Just a Little Butter

Dogwood Lane Dairy’s Sweet Cream Butter

The story of our butter is simple, but what makes it so good? Why is it so yellow? How is it made? Why is it different?

Lets start with our cows. We milk a 100% registered Guernsey herd. Why? Well John Christian started his herd in the 1920’s with guernseys, and we never changed. We love the Guernsey breed. Many of our cows are decedents from the original cows. They also have great attitudes, and I believe can tolerate our climate better than other breeds. The Guernsey breed was started by French Monks on the Island of Guernsey, in the English Channel. Golden Guernsey milk was the premium milk of the days gone before us, when it was delivered to our front door.

If you see the Golden Guernsey logo then you know the product you are using has been produced using guernsey milk. The use of the logo is authorized from the American Guernsey Association. If you ever see our banner at the farmers market, you will notice the the Golden Guernsey Milk Product Label.

Why is the butter so yellow? Well when Guernseys graze on grass the beta carotene from the grass doesn’t pass through their system, but passes on into their milk. This creates the golden hue. You can find more at www.guernsey-butter.com. Our Guernseys are pasture kept, and this means they live out in the pasture 24/7. They do have shelter with a deep straw bedding pack, but it is up to them to use it. In the winter when the grass is dormant we feed hay, and silage. Feeds that we have put up during the prior years harvest. They have a choice of what to eat. Some like hay, some like silage, and others go right to grass. It’s their choice. With this said our milk has a great golden hue to it.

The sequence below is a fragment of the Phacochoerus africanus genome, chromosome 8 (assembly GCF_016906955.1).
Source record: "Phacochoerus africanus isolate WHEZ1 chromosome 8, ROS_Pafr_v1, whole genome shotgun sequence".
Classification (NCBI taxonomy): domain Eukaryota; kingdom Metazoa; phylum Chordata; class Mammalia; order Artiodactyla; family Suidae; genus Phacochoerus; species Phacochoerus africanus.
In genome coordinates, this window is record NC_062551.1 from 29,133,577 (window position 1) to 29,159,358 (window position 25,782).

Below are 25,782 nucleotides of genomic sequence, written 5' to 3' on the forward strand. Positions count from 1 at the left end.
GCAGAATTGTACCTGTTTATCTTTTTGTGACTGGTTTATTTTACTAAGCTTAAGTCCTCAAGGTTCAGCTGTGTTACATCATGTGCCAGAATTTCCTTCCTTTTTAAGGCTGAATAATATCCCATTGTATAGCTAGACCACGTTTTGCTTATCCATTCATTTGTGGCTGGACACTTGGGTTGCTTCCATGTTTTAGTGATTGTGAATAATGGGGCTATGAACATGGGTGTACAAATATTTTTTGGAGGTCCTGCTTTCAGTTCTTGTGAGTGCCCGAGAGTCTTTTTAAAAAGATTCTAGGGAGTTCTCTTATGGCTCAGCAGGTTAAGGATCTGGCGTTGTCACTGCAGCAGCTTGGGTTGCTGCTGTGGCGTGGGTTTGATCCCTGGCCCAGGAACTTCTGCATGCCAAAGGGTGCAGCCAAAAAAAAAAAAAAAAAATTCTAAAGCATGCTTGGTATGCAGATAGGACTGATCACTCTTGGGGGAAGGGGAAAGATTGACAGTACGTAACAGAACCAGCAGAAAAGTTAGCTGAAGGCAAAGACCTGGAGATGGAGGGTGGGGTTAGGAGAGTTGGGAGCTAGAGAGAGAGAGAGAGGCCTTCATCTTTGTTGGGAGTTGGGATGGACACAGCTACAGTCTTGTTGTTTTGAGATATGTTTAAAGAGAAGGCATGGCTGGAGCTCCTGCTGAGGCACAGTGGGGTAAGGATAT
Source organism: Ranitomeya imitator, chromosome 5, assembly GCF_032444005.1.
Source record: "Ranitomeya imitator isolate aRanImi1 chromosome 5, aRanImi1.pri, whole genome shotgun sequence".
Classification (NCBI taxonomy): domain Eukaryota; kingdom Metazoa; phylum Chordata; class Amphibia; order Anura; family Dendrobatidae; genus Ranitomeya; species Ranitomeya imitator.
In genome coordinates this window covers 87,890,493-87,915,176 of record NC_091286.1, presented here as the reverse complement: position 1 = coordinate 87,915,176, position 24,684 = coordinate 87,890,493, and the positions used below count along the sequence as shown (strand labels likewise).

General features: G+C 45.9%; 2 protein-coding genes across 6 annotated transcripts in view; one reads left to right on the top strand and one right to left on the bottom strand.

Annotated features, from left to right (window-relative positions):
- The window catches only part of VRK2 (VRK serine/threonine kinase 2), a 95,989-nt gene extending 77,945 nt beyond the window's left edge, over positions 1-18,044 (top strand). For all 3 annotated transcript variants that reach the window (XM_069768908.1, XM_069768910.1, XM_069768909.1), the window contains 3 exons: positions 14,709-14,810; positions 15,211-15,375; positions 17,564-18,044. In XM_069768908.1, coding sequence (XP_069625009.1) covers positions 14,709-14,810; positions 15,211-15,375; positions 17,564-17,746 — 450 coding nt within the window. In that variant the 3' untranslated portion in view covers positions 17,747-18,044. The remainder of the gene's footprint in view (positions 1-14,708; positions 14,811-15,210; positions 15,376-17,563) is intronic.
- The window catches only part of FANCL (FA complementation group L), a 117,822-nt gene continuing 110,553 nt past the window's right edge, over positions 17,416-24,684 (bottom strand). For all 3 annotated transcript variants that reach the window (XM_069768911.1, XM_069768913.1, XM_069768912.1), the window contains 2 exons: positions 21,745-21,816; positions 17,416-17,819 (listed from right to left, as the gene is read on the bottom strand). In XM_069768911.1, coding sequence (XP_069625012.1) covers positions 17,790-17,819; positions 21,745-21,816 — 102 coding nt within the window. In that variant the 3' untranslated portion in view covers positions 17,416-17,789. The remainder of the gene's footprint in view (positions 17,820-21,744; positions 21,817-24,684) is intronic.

A full tank of 100% Guernsey milk.
100% Guernsey milk in a glass

As the milk goes into the milk tank, it is cooled to 38 degrees. From here we truck it to the butter maker. We are still building our creamery, so we have someone nice enough to help us make the butter. Otherwise it would stay on the farm. From the time the cow is milked, to when the butter is packaged, it is completely incased in a sterile environment.

This is the trailer used to haul it.

Once it gets to the butter makers, the milk is pasteurized and then passes into the butter churn. From the butter churn the buttermilk is drained, the butter is rinsed, and packaged. We have the choice of unsalted, salted, and three different packaging options. We let him know ahead of time so he is prepared.

The processing room where our butter is made.

Our milk usually leaves in the middle of the night and is ready by noon the next day. I like to pick it up as soon as possible. He is kind enough to do this for us, so I will figure a way to pick it up as soon as it is ready. When we arrive to pick it up there are no labels on it. We take care of that once we get it home.

Such a beautiful color, and all it is, is our guernsey cream, and salt. Why say Sweet Cream on the label. Well there isn’t any sugar or sweeteners added, but the natural taste is creamy and sweeter to me than regular store bought butter. So, I named it Sweet Cream Butter. Once labeled its available to the consumer.

Its different from the second our cows graze our pastures, and its taste is premier. However there is another great thing about our butter that sets it apart. The guernsey breed is said to be 93% or better A2A2. What does that mean? Its all about the beta casein proteins. A1 and A2 milk have different beta casein proteins. The two proteins digest differently in our bodies. Some have a sensitivity to milk causing digestion problems. It may simply be the proteins in the milk. The Guernsey breed and its milk is a source for naturally occurring A2A2 protein. For more information check out www.usguernsey.com.

So there you have it, the story of our butter. Butter that is made from 100% Guernsey milk.

In a time of uncertainty, when last year our community was turned upside down, we have tried to keep it simple and it local. This is one of many products available to the consumer. Look around, ask questions, follow the journey, stay local, and buy local.

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